Keep your home clean and clutter-free with these household hints and tips.
When you're searching for a new apartment to rent, the last thing you want to think about is probably the presence of pests. But if you ignore some telltale signs, you might find yourself inheriting unwanted critters.
With nightmare stories of infestations, the old adage, "don't let the bed bugs bite," went from a harmless rhyme to an actual warning overnight. If you're on the road, how do you protect your belongings from these roach-like parasites?
Squeaky floors might just mean your home is in its second (or third!) century, but in some cases, sagging, creaky wooden floors can signal a termite infestation. What's the first step if you suspect you have a problem?
Termites don't eat concrete, but they will undermine your foundation by tunneling through it on the way to the good stuff. How risky is your home's setup?
For being tiny, termites can cause an amazing amount of destruction. Which termites might wreak havoc in your home, and what kind of damage will they do?
Termites cause $5 billion worth of damage in the U.S. every year. For a bug that's about the size of an ant, that's a lot of destruction.
Termites are nasty customers, but they don't have to be a deal-breaker when you're buying a home. An expert can help you know what you're dealing with.
With today's growing number of bed bug infestations, buying second hand furniture has taken on a whole new meaning. But we have some tips to keep you bargain hunting.
Termites may be small, but they sure are hungry -- hungry enough to eat your entire house! Here's how to spot and repair the damage they cause.
Termites may be tiny, but they can pack a mighty wallop -- mainly to the structure of your house. Luckily for you, it's not that hard to keep them out.
While there are several advantages to renting an apartment, sharing a space with other people often means sharing things you don't necessarily want. Like bugs.
There's only one thing that can rid your home of bedbugs: a pest-control professional. They know all about bedbug biology and habits, and you need that knowledge to eliminate those pesky bedbugs.
The bottom line is if your child can make a mess, he or she can help clean it up. How much he or she can help, though, will depend on age and ability.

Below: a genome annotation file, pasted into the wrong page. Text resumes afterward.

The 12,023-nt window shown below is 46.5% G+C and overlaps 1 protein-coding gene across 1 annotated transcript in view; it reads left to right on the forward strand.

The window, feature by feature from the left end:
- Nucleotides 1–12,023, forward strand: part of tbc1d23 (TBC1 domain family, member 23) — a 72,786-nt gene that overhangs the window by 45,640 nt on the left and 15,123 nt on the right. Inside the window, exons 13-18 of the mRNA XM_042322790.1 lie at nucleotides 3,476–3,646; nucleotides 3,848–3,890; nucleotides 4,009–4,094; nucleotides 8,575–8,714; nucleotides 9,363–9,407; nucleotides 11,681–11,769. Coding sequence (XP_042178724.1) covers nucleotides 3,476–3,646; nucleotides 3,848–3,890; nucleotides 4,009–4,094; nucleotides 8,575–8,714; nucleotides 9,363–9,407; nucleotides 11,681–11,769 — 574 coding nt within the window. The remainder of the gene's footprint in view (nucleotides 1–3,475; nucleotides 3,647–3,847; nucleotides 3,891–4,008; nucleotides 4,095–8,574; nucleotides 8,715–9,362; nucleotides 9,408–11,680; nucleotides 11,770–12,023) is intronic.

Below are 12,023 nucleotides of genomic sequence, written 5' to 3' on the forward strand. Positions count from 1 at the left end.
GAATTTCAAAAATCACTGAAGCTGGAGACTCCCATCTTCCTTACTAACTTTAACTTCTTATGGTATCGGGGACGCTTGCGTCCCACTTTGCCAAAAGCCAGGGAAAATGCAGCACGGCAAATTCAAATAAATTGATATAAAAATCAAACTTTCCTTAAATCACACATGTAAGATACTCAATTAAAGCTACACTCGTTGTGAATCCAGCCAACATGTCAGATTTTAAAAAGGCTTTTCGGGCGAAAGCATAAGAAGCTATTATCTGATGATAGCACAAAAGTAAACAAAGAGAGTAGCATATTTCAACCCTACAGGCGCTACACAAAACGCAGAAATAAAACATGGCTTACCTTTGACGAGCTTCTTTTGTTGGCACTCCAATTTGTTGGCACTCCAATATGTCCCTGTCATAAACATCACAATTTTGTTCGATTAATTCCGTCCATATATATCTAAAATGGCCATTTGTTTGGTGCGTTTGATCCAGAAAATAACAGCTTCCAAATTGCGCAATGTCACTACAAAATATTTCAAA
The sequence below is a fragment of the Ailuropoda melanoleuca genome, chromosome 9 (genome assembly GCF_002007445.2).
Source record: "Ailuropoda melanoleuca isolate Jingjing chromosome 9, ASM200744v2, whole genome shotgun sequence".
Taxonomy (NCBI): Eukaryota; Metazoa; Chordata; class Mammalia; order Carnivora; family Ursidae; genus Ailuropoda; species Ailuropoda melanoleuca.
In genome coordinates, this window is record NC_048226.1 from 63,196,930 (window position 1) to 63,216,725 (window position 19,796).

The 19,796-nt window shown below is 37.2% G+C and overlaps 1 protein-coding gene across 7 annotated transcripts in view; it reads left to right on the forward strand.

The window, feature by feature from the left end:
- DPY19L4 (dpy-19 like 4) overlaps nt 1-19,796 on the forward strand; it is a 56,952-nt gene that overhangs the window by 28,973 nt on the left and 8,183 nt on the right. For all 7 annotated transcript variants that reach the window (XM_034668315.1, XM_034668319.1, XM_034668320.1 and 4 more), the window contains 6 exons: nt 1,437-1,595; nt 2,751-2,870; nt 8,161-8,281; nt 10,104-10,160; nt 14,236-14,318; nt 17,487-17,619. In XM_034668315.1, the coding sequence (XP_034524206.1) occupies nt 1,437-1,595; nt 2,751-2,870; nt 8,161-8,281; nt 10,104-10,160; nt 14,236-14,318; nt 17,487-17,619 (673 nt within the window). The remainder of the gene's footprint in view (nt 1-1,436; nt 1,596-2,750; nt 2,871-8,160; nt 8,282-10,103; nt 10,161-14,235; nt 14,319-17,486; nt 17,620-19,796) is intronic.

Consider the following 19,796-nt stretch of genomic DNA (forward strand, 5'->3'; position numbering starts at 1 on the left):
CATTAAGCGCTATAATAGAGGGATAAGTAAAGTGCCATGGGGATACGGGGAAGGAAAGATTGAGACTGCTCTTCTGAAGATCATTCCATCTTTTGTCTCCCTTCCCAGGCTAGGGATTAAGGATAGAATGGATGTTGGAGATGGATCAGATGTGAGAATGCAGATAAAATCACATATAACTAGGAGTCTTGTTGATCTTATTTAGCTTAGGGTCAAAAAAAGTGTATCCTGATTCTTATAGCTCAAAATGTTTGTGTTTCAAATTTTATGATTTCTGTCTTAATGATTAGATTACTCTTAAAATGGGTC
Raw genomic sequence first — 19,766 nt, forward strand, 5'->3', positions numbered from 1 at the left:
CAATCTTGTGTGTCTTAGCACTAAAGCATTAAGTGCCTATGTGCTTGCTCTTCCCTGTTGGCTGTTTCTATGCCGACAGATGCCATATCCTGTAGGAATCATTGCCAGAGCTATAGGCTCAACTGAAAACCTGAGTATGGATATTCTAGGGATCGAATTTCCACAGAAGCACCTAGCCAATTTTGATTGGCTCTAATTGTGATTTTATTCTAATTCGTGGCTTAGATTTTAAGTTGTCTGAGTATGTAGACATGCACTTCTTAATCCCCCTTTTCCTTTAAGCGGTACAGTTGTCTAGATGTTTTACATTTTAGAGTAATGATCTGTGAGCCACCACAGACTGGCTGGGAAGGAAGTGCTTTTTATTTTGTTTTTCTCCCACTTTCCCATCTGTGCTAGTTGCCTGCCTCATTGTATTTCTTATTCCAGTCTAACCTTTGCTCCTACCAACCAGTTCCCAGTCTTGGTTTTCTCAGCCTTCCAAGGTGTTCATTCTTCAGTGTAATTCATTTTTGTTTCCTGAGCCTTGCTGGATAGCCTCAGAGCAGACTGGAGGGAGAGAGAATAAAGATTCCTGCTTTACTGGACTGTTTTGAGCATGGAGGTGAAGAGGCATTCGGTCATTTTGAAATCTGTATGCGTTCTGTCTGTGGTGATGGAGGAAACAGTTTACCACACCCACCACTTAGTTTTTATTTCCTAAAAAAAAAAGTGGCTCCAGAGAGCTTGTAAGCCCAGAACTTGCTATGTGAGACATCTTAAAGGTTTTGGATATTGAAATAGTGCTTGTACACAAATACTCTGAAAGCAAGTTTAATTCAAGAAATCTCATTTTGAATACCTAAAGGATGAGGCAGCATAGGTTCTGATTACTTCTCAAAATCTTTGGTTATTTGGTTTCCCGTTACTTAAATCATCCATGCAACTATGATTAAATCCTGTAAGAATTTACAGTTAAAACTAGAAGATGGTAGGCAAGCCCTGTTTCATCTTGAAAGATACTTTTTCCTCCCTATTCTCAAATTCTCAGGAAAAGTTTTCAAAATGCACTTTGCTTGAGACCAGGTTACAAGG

A few cockroaches here and there are to be expected, but that doesn't mean you have to like it. Find out how to rid your home of these nasty bugs.
Why even consider buying a house with termite damage? Well, some people won't. Others, though, stick around to consider the options -- and possibly negotiate a big discount on the home.
If you want to scare a homeowner, there's one sure way to do it: Mention the word termite. It's important to always keep an eye out for them. Here's what to look for.
Just because you don't find bugs in your home very often doesn't mean they're not swarming around its foundation. And we're not just talking about termites.
If you're like most people, you spend a decent amount of time avoiding household cleaning chores. But if you split them up into two- or three-minute chunks and do them during commercial breaks, they suddenly become no big deal.
Keeping a clean kitchen isn't just about appearances. It's about good health. What steps should you always take to keep your food and your surfaces clean?
There are roughly 91,000 species of insects in the ground, the air, on your plants, and in all of the nooks and crannies of your home. Find out how to kick them out and keep them out.
While you could chase a fly around with a swatter (or a shoe) all day long, one of the best ways to combat flies is to go after them where they breed.
Ants sure know how to ruin a good time, and picnics don't have the market cornered. They can be anywhere from your recycling bin to your bathroom.
Low-flow toilets -- including dual-flush models -- are now the only kinds of toilet you can buy in the United States. How much water and money do they save you, anyway?
Wanna sleep better at night? Find out how to disinfect your mattress because it's actually pretty nasty.
Your kitchen sponge is probably loaded with germs. But before you toss it (and more money) in the trash, try disinfecting it instead.